We are working on creating awareness through campaigns to ensure that people are made aware about the importance of segregating waste and why it is good for the city area. The behavioural change has to be induced.
We have also launched a lot of paper advertisement campaigns and imposed a ban on the use of plastic. But still there are many places where plastic is coming from outside and many people are using it. Since a huge amount of money is involved in developing urban infrastructure, which is a big challenge at the moment, we are trying to create an impact through whatever funds are available to us.
Population influx is a major challenge for a city like Bangalore, how you are planning to tackle this challenge?
Karnataka is among the states where urbanisation is happening at very-very fast pace. For an instance, if you see Bengaluru itself, the annual population growth rate in the city is almost 4 and a half percent. However the trend is not unique to Bengaluru. If you go to any second tier city in Karnataka such as Hubballi-Dharwad, Mangalore, Mysore or Belgaon, everywhere people are migrating from the rural areas to urban areas. This could be because most of the employment is available in the urban areas and the rural economy has not been able to sustain the current level of rural population.
But the population migration to urban areas is posing a lot of challenges for us because it is causing the shortage of houses in cities and towns. To address this challenge, the Housing Department has been taking initiatives. For example in Bengaluru itself, we have taken an initiative to provide 100,000 houses to the weaker sections of the society who are houseless and don’t have any place to stay.
The second challenge that we are facing is the shortage of rental housing in the cities. We’re trying to find out how the slums can be redeveloped. We’re also working on the policy of the vertical development of slums so that more people coming to the cities can be accommodated here.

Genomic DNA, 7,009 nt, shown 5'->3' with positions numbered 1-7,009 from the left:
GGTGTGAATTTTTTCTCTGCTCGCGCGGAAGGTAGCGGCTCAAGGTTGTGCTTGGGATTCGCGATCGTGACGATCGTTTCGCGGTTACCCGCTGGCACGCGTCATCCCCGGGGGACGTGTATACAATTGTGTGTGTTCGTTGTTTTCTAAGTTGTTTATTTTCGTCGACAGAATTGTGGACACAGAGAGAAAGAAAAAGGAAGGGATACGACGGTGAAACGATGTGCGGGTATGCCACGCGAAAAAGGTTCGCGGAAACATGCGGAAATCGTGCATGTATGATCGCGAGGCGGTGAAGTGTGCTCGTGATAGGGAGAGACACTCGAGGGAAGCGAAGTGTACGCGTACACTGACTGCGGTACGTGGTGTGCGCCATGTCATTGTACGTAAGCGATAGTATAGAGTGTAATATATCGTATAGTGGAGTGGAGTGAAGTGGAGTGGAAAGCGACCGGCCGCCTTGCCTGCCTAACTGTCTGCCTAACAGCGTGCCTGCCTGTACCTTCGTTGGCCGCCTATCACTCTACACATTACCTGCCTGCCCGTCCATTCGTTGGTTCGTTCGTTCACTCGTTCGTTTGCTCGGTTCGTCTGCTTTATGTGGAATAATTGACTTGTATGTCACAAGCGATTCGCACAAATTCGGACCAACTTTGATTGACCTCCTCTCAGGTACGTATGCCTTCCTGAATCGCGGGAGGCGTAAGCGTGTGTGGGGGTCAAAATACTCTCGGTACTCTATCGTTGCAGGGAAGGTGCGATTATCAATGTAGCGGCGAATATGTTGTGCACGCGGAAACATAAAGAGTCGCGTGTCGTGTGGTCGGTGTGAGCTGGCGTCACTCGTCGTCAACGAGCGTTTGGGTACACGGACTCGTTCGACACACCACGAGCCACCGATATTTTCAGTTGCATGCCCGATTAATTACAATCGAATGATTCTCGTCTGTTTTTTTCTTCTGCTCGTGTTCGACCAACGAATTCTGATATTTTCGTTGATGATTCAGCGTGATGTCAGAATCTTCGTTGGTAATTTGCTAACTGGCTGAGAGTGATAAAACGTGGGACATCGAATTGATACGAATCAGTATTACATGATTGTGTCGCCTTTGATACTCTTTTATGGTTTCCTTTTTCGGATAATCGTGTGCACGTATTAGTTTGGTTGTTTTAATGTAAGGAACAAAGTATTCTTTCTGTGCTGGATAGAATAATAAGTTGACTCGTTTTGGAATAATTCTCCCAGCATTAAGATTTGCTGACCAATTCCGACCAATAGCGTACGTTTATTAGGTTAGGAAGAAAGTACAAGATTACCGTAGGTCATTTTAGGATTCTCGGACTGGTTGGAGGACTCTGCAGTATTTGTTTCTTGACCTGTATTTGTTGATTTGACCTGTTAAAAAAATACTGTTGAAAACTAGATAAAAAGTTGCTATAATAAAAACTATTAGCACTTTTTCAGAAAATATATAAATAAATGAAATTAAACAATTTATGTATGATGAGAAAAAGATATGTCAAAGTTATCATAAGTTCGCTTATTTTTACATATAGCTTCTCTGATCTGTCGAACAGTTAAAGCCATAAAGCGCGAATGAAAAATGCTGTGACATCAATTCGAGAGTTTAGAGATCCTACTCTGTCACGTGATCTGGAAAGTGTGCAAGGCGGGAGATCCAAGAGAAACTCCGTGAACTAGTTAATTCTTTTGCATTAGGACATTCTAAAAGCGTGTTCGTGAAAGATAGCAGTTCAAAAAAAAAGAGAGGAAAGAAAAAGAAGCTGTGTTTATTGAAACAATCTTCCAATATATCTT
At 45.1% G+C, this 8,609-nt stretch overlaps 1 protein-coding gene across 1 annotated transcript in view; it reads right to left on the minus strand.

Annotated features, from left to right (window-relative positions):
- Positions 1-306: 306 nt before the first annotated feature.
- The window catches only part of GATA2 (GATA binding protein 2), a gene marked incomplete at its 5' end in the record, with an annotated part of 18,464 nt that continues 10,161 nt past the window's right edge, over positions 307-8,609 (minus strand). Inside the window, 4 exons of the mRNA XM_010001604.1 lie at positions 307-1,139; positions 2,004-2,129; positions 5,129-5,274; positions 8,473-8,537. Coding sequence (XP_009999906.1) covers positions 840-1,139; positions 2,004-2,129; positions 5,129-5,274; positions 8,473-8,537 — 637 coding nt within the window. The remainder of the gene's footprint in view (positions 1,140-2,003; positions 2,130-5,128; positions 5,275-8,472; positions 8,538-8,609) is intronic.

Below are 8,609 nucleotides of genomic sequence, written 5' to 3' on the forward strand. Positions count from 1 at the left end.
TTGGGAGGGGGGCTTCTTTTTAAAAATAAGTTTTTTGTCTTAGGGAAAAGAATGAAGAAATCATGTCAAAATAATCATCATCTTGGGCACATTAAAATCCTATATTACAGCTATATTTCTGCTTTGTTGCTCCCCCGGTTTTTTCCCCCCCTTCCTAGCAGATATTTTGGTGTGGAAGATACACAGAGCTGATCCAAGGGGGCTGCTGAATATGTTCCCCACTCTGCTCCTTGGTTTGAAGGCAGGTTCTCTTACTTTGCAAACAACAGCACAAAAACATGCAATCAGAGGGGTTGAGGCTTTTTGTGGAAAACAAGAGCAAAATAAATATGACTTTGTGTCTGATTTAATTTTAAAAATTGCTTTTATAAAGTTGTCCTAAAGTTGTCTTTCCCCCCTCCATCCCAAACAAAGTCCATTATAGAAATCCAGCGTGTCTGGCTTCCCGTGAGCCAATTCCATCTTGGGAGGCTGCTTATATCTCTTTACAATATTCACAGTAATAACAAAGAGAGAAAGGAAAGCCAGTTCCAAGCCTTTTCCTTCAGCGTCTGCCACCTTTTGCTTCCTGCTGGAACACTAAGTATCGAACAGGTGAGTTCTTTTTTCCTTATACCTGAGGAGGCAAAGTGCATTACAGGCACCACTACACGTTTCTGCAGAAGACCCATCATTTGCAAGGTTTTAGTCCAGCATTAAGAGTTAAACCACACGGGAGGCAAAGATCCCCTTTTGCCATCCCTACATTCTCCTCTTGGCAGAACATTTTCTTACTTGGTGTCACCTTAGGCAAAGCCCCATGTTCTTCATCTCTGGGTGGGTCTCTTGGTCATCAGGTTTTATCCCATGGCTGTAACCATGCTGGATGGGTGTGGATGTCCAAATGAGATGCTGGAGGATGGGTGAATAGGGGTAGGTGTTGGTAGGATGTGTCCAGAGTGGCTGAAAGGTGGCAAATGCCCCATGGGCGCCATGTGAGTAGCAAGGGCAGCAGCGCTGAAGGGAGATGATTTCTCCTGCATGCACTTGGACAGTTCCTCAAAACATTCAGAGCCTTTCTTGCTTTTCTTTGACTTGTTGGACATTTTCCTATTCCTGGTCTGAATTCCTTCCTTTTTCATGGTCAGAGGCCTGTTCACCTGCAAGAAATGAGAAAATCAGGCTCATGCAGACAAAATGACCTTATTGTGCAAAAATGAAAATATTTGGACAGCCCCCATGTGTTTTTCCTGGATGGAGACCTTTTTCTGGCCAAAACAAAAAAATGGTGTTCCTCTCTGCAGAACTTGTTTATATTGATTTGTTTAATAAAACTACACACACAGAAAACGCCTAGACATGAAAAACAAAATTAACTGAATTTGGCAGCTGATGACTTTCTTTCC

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Another challenge that we are facing because of the influx of people is in the area of skill development. Majority of the people who are coming from rural areas are usually unskilled, but the urban areas in the state require skilled manpower.
The Skill Development Department in consultation with the Urban Development Department is trying to improve the skills of the migrants so that they can be absorbed in meaningful employment in the city economy.
The migration has also exerted a lot of pressure on the city infrastructure because whatever the water supply the UGDs established is not enough to tackle the kind of influx we are witnessing. We are making efforts in this area. For example, in the core city area where the pipelines are old we are replacing them.
Migration is also putting a lot of pressure on the traffic show. So, a lot of focus is on the development of an efficient transport system.
“We are now on track. Our expenditure is picking up. From an expenditure of less than Rs 100 crores last year, we have moved up to an expenditure of Rs. 900 crores this year. Almost all the projects are in the tender stage; a small number of projects is in DPR stage which we are actively pursuing.”
It is a challenging job because it’s like chasing a goal that keeps on shifting from time to time. But we have to continue making efforts as urbanisation process across the world is an unstoppable force and we have to keep on working to improve the quality of life in urban areas.
What is your take on the Smart City projects of Karnataka? How is it different from the other smart city projects of the mission?